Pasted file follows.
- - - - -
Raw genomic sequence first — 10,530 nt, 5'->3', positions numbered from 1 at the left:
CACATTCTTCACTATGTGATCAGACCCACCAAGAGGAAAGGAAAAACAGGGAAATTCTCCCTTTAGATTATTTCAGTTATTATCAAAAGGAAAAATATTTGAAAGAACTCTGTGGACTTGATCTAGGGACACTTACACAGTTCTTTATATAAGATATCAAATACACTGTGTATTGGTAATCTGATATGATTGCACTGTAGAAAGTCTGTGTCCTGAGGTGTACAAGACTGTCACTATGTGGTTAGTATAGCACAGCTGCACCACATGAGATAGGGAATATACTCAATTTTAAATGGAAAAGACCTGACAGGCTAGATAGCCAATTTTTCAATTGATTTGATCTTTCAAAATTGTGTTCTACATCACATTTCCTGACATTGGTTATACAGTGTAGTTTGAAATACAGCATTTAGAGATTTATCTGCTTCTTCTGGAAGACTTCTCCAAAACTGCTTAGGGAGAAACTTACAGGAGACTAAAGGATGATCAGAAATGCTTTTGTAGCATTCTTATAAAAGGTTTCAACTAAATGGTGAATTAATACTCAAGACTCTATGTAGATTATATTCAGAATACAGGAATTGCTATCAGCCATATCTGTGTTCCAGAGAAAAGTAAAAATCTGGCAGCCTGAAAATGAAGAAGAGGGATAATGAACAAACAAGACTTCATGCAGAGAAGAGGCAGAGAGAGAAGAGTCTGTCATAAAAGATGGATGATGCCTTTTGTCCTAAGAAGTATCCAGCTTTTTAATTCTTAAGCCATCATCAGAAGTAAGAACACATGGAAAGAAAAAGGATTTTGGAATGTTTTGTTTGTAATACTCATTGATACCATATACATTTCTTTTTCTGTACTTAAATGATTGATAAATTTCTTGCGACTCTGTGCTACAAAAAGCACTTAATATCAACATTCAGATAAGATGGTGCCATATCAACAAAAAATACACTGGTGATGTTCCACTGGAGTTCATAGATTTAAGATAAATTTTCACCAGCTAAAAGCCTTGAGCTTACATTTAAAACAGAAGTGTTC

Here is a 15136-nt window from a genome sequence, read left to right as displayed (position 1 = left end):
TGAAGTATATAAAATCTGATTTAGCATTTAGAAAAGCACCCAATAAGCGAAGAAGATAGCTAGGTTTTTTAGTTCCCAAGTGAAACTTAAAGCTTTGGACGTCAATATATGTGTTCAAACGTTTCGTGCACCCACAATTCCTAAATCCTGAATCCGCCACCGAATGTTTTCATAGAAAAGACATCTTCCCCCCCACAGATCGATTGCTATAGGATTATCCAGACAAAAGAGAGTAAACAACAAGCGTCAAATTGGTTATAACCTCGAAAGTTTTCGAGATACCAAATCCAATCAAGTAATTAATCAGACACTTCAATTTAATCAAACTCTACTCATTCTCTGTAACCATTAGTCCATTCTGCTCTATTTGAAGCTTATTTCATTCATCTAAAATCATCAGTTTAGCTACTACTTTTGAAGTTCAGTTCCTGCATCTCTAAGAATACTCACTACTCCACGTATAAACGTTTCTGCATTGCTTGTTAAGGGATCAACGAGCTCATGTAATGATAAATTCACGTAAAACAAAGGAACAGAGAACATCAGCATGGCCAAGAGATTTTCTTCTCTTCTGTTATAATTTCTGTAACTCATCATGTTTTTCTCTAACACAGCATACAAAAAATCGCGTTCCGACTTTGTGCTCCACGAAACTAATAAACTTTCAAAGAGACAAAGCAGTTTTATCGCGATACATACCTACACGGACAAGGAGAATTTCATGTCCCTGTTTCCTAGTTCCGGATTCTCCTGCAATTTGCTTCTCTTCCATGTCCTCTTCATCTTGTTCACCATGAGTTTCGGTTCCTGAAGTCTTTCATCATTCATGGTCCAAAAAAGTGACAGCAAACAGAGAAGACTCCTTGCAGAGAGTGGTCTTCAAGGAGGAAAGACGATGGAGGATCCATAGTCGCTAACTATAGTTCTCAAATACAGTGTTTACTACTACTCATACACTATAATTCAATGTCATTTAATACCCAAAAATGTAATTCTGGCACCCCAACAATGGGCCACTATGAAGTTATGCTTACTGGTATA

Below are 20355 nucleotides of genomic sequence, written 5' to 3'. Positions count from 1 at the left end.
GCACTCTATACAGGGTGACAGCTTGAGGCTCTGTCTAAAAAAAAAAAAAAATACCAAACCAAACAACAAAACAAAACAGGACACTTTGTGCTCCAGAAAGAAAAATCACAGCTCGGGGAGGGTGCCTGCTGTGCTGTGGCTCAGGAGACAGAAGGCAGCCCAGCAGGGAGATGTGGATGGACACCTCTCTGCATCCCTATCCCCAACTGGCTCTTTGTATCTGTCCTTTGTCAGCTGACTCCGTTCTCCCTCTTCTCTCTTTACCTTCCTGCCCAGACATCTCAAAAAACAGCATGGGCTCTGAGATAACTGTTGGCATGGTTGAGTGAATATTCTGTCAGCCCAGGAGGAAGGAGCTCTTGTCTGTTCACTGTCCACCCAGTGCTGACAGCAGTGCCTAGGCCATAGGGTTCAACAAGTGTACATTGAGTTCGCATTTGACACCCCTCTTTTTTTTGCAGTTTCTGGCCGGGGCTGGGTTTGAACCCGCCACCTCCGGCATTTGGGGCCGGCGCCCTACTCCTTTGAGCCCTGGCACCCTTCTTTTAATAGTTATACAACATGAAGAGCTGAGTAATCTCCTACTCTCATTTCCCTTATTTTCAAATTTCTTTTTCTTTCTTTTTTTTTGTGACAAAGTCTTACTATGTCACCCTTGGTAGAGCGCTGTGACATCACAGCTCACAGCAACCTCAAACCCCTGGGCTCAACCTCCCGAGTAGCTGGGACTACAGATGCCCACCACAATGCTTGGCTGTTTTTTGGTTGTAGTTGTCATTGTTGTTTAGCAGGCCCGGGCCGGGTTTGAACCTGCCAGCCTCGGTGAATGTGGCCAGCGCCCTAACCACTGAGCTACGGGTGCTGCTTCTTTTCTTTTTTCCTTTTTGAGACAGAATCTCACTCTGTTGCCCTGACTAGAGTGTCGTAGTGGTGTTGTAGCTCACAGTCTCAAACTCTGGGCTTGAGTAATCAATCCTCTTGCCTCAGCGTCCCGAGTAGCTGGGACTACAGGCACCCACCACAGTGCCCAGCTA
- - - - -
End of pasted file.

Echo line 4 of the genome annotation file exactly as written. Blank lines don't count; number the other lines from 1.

TGAAGTATATAAAATCTGATTTAGCATTTAGAAAAGCACCCAATAAGCGAAGAAGATAGCTAGGTTTTTTAGTTCCCAAGTGAAACTTAAAGCTTTGGACGTCAATATATGTGTTCAAACGTTTCGTGCACCCACAATTCCTAAATCCTGAATCCGCCACCGAATGTTTTCATAGAAAAGACATCTTCCCCCCCACAGATCGATTGCTATAGGATTATCCAGACAAAAGAGAGTAAACAACAAGCGTCAAATTGGTTATAACCTCGAAAGTTTTCGAGATACCAAATCCAATCAAGTAATTAATCAGACACTTCAATTTAATCAAACTCTACTCATTCTCTGTAACCATTAGTCCATTCTGCTCTATTTGAAGCTTATTTCATTCATCTAAAATCATCAGTTTAGCTACTACTTTTGAAGTTCAGTTCCTGCATCTCTAAGAATACTCACTACTCCACGTATAAACGTTTCTGCATTGCTTGTTAAGGGATCAACGAGCTCATGTAATGATAAATTCACGTAAAACAAAGGAACAGAGAACATCAGCATGGCCAAGAGATTTTCTTCTCTTCTGTTATAATTTCTGTAACTCATCATGTTTTTCTCTAACACAGCATACAAAAAATCGCGTTCCGACTTTGTGCTCCACGAAACTAATAAACTTTCAAAGAGACAAAGCAGTTTTATCGCGATACATACCTACACGGACAAGGAGAATTTCATGTCCCTGTTTCCTAGTTCCGGATTCTCCTGCAATTTGCTTCTCTTCCATGTCCTCTTCATCTTGTTCACCATGAGTTTCGGTTCCTGAAGTCTTTCATCATTCATGGTCCAAAAAAGTGACAGCAAACAGAGAAGACTCCTTGCAGAGAGTGGTCTTCAAGGAGGAAAGACGATGGAGGATCCATAGTCGCTAACTATAGTTCTCAAATACAGTGTTTACTACTACTCATACACTATAATTCAATGTCATTTAATACCCAAAAATGTAATTCTGGCACCCCAACAATGGGCCACTATGAAGTTATGCTTACTGGTATA